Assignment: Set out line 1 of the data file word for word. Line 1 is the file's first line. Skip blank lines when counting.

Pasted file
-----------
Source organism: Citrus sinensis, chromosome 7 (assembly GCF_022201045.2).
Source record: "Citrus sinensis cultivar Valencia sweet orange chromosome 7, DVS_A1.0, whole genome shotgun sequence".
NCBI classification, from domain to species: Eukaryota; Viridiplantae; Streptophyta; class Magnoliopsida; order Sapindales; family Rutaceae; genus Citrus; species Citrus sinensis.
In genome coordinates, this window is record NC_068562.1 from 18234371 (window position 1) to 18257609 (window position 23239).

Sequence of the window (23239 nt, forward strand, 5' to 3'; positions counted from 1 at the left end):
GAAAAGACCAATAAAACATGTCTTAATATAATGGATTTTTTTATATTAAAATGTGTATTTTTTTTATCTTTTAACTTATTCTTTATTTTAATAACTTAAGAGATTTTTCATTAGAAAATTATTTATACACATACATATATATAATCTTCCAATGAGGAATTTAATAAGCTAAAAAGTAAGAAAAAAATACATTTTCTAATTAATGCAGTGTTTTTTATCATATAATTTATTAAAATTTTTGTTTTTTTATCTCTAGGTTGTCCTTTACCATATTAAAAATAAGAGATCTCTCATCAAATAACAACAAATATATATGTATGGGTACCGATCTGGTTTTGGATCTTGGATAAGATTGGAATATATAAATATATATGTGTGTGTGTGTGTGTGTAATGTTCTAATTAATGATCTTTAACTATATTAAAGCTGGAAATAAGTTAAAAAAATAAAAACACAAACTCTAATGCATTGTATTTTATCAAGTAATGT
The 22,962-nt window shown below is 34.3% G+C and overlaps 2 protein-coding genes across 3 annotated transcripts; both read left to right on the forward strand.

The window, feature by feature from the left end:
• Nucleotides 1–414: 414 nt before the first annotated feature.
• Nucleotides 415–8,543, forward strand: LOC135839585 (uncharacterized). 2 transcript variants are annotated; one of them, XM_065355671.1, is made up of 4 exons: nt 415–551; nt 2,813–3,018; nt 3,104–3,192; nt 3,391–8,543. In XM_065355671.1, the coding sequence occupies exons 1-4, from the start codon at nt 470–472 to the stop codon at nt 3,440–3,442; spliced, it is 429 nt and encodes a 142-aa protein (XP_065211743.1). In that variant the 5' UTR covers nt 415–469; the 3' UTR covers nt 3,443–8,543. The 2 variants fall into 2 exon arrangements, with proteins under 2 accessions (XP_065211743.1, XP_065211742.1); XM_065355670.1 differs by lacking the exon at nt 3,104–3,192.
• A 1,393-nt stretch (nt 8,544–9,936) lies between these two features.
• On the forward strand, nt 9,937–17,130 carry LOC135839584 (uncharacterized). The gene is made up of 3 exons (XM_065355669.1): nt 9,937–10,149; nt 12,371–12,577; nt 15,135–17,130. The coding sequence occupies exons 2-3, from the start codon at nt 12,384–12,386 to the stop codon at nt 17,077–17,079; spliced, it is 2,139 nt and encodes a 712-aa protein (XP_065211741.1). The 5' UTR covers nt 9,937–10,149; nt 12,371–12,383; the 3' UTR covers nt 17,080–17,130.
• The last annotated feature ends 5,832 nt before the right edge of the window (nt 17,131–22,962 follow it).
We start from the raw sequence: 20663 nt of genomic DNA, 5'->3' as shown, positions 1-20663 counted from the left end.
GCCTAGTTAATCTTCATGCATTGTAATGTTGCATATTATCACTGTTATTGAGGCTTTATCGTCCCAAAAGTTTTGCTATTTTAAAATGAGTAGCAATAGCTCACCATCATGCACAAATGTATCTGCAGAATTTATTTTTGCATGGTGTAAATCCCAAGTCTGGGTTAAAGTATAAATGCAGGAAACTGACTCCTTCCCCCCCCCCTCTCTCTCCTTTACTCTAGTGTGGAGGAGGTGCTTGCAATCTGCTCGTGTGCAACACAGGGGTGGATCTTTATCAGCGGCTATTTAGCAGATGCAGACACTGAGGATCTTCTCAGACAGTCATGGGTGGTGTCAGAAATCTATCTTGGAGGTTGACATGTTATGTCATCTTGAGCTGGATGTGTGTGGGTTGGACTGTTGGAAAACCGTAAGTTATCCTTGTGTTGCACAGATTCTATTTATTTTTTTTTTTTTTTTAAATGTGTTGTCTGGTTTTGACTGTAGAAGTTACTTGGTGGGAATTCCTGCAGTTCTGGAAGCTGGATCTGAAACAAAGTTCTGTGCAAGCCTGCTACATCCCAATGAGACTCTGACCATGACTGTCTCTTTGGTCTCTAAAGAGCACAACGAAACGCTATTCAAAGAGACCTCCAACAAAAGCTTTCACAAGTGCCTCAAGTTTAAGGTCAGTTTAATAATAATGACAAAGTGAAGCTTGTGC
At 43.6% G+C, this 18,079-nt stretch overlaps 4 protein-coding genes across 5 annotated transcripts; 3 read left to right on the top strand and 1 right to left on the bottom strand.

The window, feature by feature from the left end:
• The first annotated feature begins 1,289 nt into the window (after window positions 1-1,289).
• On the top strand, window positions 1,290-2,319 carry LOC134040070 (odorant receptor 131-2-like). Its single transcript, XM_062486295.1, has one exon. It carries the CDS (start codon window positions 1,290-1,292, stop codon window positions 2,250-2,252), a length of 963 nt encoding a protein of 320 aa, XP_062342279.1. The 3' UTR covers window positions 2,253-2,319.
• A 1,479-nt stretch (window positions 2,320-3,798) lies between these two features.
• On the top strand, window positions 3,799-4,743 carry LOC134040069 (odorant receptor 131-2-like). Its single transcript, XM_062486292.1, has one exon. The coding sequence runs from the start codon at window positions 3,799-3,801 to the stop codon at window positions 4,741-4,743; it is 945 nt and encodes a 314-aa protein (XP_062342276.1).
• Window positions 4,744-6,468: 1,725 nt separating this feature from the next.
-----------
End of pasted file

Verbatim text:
Source organism: Citrus sinensis, chromosome 7 (assembly GCF_022201045.2).